In the largest U.S. follow-on in the history, Uncle Sam sold a record $20.7 billion worth of stocks from American International Group, Inc. (NYSE:AIG)’s 2008 bailout. The Treasury Department, which had earlier announced plans to sell $18 billion in AIG stocks, increased the offering by $2.7 billion. It surpassed the Bank of America Corp (NYSE:BAC) stock sale, also by the Treasury, of $19.3 billion in December 2009.

AIG

Treasury Department said on Tuesday, that the underwriters exercised the option to purchase an additional 83.1 million shares of American International Group, Inc. (NYSE:AIG) at $32.50 per share for a total of $2.7 billion. After this sale, the Treasury’s stake in the insurer has fallen to 15.9 percent, and it is no longer the biggest shareholder in the insurance company. American International Group, Inc. (NYSE:AIG) alone made up about 30 percent of all the U.S. follow-on stock offerings this year, according to Reuters.

The Treasury spent over $182 billion during the economic crisis to rescue American International Group from collapse. It said that the taxpayers would get a “positive return” from AIG. The ownership of the government in American International Group, Inc. (NYSE:AIG) reached a record 92 percent, before it started selling its stake. The move to invest in AIG in September 2008 has been heavily criticized. But, Treasury Secretary Timothy Geithner defended the move.

“Keeping AIG afloat was something the government should never have had to do, but we had no better option at the time to protect the American economy from the damage that would have been caused by the company’s collapse,” Timothy Geithner said.

Before this week’s offering, the government’s stake in AIG stood at 53 percent. According to a Treasury statement, the Federal Reserve and Treasury have recovered  $197.4 billion, including the latest stake sale from the once-troubled insurer. AIG also bought its own shares, worth $5 billion, in the offering.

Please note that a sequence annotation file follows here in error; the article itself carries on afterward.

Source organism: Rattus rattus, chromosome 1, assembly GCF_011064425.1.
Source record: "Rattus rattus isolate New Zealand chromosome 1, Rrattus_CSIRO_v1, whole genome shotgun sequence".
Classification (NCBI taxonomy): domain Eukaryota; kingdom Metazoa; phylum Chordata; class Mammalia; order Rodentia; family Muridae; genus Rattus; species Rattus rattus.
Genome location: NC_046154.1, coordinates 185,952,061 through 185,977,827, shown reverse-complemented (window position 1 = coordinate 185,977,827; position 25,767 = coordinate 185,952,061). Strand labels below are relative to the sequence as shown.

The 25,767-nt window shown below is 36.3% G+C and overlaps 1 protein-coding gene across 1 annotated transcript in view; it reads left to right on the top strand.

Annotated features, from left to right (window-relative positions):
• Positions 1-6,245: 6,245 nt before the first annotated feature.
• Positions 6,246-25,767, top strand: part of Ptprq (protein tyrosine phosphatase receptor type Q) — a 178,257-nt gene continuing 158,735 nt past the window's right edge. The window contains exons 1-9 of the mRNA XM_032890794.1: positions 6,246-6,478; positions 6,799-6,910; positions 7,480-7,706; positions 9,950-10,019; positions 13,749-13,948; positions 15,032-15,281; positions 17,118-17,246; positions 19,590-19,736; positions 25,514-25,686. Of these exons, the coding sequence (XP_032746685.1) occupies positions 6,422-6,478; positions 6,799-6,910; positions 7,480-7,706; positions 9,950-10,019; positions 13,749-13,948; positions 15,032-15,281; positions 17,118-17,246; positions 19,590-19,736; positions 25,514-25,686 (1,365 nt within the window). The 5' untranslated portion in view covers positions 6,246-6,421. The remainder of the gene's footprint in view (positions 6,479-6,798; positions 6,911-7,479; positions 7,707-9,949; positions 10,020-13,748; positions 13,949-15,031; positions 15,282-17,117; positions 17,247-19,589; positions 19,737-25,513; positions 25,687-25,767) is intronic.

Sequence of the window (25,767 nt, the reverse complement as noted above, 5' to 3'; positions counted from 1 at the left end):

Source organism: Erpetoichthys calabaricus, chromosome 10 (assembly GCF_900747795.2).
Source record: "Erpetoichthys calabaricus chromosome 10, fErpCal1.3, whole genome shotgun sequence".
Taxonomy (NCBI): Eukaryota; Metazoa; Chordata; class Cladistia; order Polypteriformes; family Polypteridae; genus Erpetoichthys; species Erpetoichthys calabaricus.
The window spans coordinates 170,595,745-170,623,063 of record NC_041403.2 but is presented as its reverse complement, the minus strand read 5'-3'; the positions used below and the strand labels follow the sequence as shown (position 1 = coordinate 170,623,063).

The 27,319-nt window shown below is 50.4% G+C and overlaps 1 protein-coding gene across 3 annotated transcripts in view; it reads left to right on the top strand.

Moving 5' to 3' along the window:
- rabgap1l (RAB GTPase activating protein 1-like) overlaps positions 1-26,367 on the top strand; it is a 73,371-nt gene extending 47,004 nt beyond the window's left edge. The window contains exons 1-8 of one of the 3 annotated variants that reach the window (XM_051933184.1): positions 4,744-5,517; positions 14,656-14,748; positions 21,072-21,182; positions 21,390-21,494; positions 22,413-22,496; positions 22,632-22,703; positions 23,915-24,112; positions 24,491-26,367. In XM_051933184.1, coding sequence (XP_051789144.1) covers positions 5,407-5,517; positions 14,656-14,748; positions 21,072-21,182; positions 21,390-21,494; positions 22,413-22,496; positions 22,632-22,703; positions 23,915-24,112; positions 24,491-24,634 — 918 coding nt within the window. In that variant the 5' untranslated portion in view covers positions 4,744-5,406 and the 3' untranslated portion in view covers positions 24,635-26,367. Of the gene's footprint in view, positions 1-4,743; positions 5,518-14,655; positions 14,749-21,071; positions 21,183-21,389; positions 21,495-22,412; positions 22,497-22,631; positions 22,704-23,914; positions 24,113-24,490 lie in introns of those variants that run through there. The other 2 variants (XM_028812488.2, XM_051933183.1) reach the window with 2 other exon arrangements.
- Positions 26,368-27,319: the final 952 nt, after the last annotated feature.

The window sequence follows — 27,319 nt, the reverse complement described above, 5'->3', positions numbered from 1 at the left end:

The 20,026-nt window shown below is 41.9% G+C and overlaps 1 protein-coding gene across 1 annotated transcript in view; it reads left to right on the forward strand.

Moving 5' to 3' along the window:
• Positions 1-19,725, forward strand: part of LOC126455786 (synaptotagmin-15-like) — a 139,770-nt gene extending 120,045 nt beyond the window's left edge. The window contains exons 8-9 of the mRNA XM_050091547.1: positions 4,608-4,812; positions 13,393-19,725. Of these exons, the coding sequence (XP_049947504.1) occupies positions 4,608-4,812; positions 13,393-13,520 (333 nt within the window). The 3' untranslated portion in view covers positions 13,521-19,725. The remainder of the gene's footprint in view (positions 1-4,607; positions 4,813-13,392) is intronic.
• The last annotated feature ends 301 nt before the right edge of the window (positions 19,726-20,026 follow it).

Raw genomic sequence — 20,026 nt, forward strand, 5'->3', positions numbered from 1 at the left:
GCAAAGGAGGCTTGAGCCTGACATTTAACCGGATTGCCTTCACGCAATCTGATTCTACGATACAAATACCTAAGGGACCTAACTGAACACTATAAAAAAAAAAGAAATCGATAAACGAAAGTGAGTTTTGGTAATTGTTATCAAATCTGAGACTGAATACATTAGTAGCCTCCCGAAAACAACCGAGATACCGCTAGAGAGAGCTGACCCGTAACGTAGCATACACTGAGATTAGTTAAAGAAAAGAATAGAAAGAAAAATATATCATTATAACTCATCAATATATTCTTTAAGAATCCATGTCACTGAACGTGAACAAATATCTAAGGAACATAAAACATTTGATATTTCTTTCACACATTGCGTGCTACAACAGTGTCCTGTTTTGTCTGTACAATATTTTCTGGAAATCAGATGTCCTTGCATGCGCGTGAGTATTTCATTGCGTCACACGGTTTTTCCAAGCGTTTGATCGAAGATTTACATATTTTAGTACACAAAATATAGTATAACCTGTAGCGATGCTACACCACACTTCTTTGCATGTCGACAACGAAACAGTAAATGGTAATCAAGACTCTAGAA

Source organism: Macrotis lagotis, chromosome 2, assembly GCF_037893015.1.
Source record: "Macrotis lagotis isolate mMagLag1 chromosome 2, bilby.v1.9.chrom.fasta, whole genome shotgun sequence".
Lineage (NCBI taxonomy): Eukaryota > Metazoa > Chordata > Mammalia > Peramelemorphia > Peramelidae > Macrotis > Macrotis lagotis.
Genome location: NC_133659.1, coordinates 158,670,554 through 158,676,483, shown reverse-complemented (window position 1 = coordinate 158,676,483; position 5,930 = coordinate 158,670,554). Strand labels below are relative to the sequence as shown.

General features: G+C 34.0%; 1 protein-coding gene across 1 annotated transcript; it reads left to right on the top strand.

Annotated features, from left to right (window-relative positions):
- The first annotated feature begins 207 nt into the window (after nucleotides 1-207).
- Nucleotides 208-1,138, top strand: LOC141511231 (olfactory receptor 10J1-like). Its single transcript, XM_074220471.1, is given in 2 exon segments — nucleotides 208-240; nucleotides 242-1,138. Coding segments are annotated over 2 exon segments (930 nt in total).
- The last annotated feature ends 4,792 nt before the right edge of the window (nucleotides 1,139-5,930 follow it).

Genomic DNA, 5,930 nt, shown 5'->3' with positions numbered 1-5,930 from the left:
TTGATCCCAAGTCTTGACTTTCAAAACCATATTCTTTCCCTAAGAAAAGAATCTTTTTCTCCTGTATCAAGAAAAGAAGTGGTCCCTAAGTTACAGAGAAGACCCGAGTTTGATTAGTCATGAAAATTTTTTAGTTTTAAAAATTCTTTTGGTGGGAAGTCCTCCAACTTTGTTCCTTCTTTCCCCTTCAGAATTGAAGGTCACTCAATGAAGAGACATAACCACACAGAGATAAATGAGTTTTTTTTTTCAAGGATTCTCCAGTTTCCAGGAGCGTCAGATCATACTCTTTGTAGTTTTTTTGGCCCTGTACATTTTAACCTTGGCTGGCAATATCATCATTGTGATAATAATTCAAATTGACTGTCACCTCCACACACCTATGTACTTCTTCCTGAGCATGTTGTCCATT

The Treasury still owns 234 million shares in AIG, which will generate additional profits for the government in future sellings. However, it hasn’t announced any timetable for the next sale.

Talking to CNBC on Tuesday, American International Group, Inc. (NYSE:AIG) CEO, Robert Benmosche, said that the insurer will now focus on reducing the debts. He expects that the company will be in a position to pay dividends to its shareholders next year.

The Treasury’s stake in AIG is now a minority position, and AIG will move into a new stage where Federal Reserve Bank regulation assesses capital adequacy While this may limit some flexibility over the short term, the seemingly biggest impediment to investor ownership–the government majority stake could cease to be an overhang.

Deutsche Bank Research has an interesting take on the valuation. They think investors are ignoring AIG’s large deferred tax asset. The analysts state;  with a projected $3.45 in 2013 EPS, skeptical investors see the stock fairly valued at a 10x earnings multiple. This method ignores the value of the DTA which is effectively shielding AIG from much of its tax obligations. We believe 10x 2013 plus $8 in a DCF of the DTA ($42) is a more appropriate valuation.

AIG shares jumped 1.7% to $35.02 on Friday, showing a 3 percent gain this week.